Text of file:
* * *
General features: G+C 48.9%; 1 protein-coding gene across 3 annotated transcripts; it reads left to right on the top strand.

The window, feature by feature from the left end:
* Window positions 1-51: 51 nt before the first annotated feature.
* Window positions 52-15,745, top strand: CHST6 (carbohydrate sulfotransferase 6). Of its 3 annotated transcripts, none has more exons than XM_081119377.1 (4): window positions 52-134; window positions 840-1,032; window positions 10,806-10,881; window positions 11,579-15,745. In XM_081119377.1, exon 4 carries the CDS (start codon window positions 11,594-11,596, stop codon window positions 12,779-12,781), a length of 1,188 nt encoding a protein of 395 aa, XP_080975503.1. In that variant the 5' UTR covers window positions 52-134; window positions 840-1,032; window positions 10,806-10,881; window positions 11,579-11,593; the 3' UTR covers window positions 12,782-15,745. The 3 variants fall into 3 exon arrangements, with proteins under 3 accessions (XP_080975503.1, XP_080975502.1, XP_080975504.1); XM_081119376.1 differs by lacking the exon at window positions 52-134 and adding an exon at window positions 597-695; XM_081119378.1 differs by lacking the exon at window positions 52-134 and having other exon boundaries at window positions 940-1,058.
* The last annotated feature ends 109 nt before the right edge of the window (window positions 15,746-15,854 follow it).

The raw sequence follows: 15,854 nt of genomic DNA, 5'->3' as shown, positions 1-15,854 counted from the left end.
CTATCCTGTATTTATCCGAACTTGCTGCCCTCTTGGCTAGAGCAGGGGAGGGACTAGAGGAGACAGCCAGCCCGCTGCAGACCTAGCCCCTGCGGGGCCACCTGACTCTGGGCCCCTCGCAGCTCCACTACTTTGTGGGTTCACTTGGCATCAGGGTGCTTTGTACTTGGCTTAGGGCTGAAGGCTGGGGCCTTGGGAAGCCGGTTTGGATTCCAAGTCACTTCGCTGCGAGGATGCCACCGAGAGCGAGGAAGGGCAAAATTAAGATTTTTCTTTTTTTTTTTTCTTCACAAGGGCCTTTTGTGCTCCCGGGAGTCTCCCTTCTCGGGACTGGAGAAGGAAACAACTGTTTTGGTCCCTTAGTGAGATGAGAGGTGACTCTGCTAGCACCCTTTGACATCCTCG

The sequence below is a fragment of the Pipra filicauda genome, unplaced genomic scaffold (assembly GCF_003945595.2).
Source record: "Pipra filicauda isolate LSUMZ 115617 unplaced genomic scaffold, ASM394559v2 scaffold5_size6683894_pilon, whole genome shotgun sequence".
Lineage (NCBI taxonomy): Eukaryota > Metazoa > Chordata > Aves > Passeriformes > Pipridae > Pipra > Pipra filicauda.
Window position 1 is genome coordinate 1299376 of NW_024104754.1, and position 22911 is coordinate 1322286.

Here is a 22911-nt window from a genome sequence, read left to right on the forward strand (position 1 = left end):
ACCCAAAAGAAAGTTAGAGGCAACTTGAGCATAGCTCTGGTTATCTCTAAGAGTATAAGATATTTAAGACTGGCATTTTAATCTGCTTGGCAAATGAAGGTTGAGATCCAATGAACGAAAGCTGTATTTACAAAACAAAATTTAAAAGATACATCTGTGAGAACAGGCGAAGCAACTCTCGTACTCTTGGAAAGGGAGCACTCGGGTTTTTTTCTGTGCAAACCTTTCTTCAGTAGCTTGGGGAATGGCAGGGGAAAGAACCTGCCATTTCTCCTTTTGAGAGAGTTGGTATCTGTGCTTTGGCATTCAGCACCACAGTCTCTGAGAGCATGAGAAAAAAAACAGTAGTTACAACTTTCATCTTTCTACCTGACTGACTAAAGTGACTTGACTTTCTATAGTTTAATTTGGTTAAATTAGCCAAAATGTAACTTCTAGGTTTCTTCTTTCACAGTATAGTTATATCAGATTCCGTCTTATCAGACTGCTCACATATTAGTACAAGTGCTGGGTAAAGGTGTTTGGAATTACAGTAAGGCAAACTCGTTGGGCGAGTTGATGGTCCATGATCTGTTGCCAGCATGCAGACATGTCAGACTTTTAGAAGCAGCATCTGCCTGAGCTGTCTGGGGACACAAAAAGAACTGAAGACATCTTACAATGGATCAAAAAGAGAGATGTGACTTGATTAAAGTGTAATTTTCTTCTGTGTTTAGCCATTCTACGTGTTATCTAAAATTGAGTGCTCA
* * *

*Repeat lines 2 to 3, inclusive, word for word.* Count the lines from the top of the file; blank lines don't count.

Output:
The window, feature by feature from the left end:
* Window positions 1-51: 51 nt before the first annotated feature.